By Roger L. Simon
A bit more information has emerged from the John Durham investigation into Russiagate (or “Spygate,” as it is known hereabouts).
This is due to what is likely a leak from one or more of the targets to their loyal propagandists at CNN. (In the article, the reporters do their best to downgrade the scandal they fanned for years as no more than a trivial “dirty trick” that all campaigns do. There’s a well-known word for that adapted into the English language.)
The import of these leaks is usually to soften the impact on the target(s), but it also gives us another indication Durham is still active.
In this instance, more subpoenas have been issued, including some to Perkins Coie. That’s the Democratic National Committee’s and Hillary Clinton’s law firm that only a few weeks ago defenestrated—for reasons unspecified, but we can guess—one of Hillary’s principal lawyers, Mark Elias.
The other Clinton campaign lawyer, Michael Sussman, has already been charged with lying to the FBI on the matter of alleged Trump links to the Russian Alpha Bank, ties that turned out to be nonexistent.
This time, however, we learned that “Tech Executive-1” in the Sussman indictment is Rodney Joffe, a rather distinguished cybersecurity expert, but not in this case because he was apparently involved with the same attempted deception.
Joffe was evidently no fan of Donald Trump. How far he took his enmity we shall see as this plays out.
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Or we won’t. Therein lies the problem. Many are worried that Durham will only take the investigation so far and then peter out.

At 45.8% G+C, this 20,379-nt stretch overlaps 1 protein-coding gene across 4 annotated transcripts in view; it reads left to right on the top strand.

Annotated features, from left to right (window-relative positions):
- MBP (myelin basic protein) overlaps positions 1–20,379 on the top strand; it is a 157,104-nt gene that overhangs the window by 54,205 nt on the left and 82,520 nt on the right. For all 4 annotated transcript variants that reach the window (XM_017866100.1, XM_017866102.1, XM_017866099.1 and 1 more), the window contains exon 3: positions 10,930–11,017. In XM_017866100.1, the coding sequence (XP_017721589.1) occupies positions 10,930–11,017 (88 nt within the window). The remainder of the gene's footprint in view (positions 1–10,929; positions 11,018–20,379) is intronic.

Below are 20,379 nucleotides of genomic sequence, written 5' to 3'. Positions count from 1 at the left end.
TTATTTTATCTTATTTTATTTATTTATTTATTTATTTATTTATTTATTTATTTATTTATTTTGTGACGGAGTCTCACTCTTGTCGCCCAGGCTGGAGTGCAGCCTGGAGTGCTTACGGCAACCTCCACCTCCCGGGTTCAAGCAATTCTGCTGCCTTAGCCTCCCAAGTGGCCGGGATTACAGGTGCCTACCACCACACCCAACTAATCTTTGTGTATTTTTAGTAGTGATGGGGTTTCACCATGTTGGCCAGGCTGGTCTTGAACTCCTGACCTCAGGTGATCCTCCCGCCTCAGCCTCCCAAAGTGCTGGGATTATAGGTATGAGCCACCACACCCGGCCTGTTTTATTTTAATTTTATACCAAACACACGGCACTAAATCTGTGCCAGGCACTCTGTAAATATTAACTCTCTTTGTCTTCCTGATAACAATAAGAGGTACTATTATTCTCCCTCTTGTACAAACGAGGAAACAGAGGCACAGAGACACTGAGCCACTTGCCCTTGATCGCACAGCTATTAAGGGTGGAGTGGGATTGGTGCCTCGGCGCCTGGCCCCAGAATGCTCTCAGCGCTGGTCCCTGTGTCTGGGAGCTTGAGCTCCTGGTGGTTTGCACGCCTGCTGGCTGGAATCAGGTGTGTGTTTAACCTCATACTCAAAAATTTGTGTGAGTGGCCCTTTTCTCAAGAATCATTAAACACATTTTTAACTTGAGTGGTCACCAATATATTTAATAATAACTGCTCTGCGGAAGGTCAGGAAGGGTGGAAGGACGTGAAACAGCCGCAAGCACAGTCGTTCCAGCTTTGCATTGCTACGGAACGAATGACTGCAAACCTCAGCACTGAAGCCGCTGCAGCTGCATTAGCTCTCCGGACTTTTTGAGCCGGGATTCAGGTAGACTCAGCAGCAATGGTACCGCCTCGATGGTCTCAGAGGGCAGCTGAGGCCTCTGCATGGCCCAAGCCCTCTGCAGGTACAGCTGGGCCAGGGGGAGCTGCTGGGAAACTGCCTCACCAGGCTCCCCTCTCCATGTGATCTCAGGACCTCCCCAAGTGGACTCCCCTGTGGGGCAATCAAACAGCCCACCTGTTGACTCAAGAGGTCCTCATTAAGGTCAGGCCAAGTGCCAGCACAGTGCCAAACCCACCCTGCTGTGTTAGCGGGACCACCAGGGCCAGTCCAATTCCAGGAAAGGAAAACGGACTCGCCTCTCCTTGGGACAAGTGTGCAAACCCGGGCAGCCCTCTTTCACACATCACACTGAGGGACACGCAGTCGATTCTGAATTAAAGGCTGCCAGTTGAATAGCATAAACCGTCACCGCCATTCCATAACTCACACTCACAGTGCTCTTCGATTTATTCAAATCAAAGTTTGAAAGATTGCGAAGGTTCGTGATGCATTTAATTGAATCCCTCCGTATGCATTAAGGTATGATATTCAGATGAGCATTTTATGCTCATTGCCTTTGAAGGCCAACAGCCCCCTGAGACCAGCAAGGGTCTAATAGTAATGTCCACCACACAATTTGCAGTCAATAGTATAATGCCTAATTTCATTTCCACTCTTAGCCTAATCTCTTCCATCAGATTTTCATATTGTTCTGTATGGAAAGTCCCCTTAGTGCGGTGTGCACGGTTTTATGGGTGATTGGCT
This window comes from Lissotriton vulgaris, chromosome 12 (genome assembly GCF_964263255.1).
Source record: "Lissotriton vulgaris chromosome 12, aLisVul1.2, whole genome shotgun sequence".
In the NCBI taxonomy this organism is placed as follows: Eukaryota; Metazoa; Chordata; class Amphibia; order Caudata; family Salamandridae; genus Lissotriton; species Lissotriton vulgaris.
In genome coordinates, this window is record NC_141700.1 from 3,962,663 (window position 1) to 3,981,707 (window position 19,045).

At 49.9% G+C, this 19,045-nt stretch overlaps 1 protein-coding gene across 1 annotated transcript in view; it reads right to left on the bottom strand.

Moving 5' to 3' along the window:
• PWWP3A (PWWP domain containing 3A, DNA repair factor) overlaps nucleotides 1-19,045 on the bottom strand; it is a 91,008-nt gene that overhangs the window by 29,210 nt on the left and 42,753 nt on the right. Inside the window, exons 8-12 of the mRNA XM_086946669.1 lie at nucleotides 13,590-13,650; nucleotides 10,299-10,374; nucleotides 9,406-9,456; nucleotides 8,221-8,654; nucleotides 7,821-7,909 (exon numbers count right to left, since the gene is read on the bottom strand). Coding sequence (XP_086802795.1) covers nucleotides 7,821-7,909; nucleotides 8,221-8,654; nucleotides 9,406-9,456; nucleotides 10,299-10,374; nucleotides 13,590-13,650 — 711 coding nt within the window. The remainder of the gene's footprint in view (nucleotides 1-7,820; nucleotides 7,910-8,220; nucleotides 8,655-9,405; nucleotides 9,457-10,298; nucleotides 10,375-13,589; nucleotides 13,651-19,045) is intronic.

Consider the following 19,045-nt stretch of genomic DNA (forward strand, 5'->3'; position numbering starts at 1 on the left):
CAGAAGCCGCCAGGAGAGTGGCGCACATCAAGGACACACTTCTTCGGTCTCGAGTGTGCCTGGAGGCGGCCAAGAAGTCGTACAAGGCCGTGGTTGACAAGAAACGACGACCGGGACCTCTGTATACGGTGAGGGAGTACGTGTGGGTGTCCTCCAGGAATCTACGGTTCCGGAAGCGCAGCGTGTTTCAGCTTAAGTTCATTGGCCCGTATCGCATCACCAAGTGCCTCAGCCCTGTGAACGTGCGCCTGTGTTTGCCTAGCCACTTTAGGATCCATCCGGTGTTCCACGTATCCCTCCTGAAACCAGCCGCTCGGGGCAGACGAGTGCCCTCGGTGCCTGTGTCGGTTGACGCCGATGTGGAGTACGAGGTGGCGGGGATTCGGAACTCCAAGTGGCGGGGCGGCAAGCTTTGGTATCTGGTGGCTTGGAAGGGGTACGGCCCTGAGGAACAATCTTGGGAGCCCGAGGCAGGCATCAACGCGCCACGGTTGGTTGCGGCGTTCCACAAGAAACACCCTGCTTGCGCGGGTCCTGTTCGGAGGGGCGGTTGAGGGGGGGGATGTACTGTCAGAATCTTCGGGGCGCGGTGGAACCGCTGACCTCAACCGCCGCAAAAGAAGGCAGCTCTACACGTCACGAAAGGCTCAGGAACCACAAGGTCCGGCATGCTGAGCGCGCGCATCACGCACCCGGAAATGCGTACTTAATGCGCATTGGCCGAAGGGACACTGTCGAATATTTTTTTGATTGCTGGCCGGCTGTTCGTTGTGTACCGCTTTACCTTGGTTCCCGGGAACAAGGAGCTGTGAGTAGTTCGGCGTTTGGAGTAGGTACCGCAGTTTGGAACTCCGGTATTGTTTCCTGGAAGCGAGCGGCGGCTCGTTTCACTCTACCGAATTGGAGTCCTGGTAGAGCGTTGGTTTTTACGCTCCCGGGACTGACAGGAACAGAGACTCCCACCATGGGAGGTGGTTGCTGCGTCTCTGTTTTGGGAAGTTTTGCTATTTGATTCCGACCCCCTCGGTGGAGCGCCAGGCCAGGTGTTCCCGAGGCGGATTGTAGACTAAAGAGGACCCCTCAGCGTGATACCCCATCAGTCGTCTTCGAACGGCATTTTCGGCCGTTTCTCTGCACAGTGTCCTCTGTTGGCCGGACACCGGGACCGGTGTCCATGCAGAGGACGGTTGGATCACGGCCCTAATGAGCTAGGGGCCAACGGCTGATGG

A real Russiagate investigation has myriad possible targets with very famous names, some of the most famous, in fact. Yet negativism about the results is everywhere in conservative circles with some justification.
When then-Attorney General William Barr gave Durham his brief, he was quoted in The Hill (March 2020) as follows:
“Attorney General William Barr said Monday that he does not expect a criminal investigation of former President Obama or former Vice President Joe Biden to result from the probe undertaken by U.S. Attorney John Durham.
“Based on the information I have today, I don’t expect Mr. Durham’s work will lead to a criminal investigation of either man,” Barr told reporters at the Justice Department. ‘Our concern over potential criminality is focused on others.’”
Sounds pretty weak, doesn’t it, with some people, too big to be investigated, surrounded by a cordon sanitaire.
Yet rumor has it already that Jake Sullivan is under suspicion in the Alpha Bank matter, at the least. That’s remarkably close to Biden as Sullivan is his national security adviser, one of the most powerful positions in the country (cf. Henry Kissinger), as we have seen, to our national misfortune, during the Afghanistan debacle.
How justified is that suspicion of Sullivan? Paul Sperry wrote in Real Clear Investigations: “The indictment states that Sussmann, as well as the cyber experts recruited for the operation, ‘coordinated with representatives and agents of the Clinton campaign with regard to the data and written materials that Sussmann gave to the FBI and the media.’ One of those campaign agents was Sullivan, according to emails Durham obtained.”